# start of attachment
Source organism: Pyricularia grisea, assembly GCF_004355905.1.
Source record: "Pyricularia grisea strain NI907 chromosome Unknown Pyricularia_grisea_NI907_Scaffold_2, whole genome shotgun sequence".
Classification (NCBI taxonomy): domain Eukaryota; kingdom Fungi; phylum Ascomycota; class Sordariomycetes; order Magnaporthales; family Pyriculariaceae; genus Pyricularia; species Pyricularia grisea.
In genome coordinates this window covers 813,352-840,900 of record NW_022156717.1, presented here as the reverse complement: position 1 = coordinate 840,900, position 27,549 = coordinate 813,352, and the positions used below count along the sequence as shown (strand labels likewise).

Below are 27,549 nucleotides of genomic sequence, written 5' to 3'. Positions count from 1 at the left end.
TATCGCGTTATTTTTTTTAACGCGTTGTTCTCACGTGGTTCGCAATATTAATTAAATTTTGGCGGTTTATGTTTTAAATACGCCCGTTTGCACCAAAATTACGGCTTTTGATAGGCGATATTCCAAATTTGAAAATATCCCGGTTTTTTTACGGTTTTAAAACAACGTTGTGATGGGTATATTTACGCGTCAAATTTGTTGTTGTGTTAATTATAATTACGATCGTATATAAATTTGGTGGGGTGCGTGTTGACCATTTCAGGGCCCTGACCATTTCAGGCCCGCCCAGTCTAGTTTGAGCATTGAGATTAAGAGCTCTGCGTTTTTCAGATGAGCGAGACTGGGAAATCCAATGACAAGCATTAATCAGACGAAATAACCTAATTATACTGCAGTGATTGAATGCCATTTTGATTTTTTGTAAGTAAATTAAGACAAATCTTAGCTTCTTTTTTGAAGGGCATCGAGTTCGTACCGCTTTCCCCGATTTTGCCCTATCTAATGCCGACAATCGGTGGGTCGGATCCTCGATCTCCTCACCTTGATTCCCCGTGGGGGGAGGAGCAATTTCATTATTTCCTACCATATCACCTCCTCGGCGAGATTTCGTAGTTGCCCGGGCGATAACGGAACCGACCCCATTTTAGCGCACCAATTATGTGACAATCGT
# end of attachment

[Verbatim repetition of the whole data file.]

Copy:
Source organism: Pyricularia grisea, assembly GCF_004355905.1.
Source record: "Pyricularia grisea strain NI907 chromosome Unknown Pyricularia_grisea_NI907_Scaffold_2, whole genome shotgun sequence".
Classification (NCBI taxonomy): domain Eukaryota; kingdom Fungi; phylum Ascomycota; class Sordariomycetes; order Magnaporthales; family Pyriculariaceae; genus Pyricularia; species Pyricularia grisea.
In genome coordinates this window covers 813,352-840,900 of record NW_022156717.1, presented here as the reverse complement: position 1 = coordinate 840,900, position 27,549 = coordinate 813,352, and the positions used below count along the sequence as shown (strand labels likewise).

Below are 27,549 nucleotides of genomic sequence, written 5' to 3'. Positions count from 1 at the left end.
TATCGCGTTATTTTTTTTAACGCGTTGTTCTCACGTGGTTCGCAATATTAATTAAATTTTGGCGGTTTATGTTTTAAATACGCCCGTTTGCACCAAAATTACGGCTTTTGATAGGCGATATTCCAAATTTGAAAATATCCCGGTTTTTTTACGGTTTTAAAACAACGTTGTGATGGGTATATTTACGCGTCAAATTTGTTGTTGTGTTAATTATAATTACGATCGTATATAAATTTGGTGGGGTGCGTGTTGACCATTTCAGGGCCCTGACCATTTCAGGCCCGCCCAGTCTAGTTTGAGCATTGAGATTAAGAGCTCTGCGTTTTTCAGATGAGCGAGACTGGGAAATCCAATGACAAGCATTAATCAGACGAAATAACCTAATTATACTGCAGTGATTGAATGCCATTTTGATTTTTTGTAAGTAAATTAAGACAAATCTTAGCTTCTTTTTTGAAGGGCATCGAGTTCGTACCGCTTTCCCCGATTTTGCCCTATCTAATGCCGACAATCGGTGGGTCGGATCCTCGATCTCCTCACCTTGATTCCCCGTGGGGGGAGGAGCAATTTCATTATTTCCTACCATATCACCTCCTCGGCGAGATTTCGTAGTTGCCCGGGCGATAACGGAACCGACCCCATTTTAGCGCACCAATTATGTGACAATCGT